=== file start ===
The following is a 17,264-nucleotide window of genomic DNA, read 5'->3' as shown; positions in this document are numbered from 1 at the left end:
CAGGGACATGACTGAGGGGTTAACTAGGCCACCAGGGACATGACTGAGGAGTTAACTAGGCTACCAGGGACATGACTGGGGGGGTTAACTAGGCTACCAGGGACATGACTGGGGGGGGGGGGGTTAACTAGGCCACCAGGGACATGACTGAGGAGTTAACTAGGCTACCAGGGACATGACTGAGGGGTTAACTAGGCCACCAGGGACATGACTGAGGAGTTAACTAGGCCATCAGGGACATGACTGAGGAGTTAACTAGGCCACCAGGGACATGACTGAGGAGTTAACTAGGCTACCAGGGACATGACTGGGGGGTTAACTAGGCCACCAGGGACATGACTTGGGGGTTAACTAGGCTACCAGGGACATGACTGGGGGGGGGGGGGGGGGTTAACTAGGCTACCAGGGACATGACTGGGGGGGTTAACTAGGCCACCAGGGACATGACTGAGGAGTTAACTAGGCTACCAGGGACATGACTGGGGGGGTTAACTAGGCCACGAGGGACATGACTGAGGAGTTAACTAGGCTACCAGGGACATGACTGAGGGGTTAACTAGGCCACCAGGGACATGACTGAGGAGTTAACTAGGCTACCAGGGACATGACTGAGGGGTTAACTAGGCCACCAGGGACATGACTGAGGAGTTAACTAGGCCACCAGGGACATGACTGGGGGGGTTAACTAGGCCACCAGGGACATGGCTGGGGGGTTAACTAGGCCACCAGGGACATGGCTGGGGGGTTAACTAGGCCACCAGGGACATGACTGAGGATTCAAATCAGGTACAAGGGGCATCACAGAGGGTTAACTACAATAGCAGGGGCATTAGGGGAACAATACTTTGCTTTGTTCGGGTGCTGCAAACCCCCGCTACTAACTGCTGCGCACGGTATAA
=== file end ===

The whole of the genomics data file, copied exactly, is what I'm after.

The following is a 17,264-nucleotide window of genomic DNA, read 5'->3' as shown; positions in this document are numbered from 1 at the left end:
CAGGGACATGACTGAGGGGTTAACTAGGCCACCAGGGACATGACTGAGGAGTTAACTAGGCTACCAGGGACATGACTGGGGGGGTTAACTAGGCTACCAGGGACATGACTGGGGGGGGGGGGGTTAACTAGGCCACCAGGGACATGACTGAGGAGTTAACTAGGCTACCAGGGACATGACTGAGGGGTTAACTAGGCCACCAGGGACATGACTGAGGAGTTAACTAGGCCATCAGGGACATGACTGAGGAGTTAACTAGGCCACCAGGGACATGACTGAGGAGTTAACTAGGCTACCAGGGACATGACTGGGGGGTTAACTAGGCCACCAGGGACATGACTTGGGGGTTAACTAGGCTACCAGGGACATGACTGGGGGGGGGGGGGGGGGTTAACTAGGCTACCAGGGACATGACTGGGGGGGTTAACTAGGCCACCAGGGACATGACTGAGGAGTTAACTAGGCTACCAGGGACATGACTGGGGGGGTTAACTAGGCCACGAGGGACATGACTGAGGAGTTAACTAGGCTACCAGGGACATGACTGAGGGGTTAACTAGGCCACCAGGGACATGACTGAGGAGTTAACTAGGCTACCAGGGACATGACTGAGGGGTTAACTAGGCCACCAGGGACATGACTGAGGAGTTAACTAGGCCACCAGGGACATGACTGGGGGGGTTAACTAGGCCACCAGGGACATGGCTGGGGGGTTAACTAGGCCACCAGGGACATGGCTGGGGGGTTAACTAGGCCACCAGGGACATGACTGAGGATTCAAATCAGGTACAAGGGGCATCACAGAGGGTTAACTACAATAGCAGGGGCATTAGGGGAACAATACTTTGCTTTGTTCGGGTGCTGCAAACCCCCGCTACTAACTGCTGCGCACGGTATAA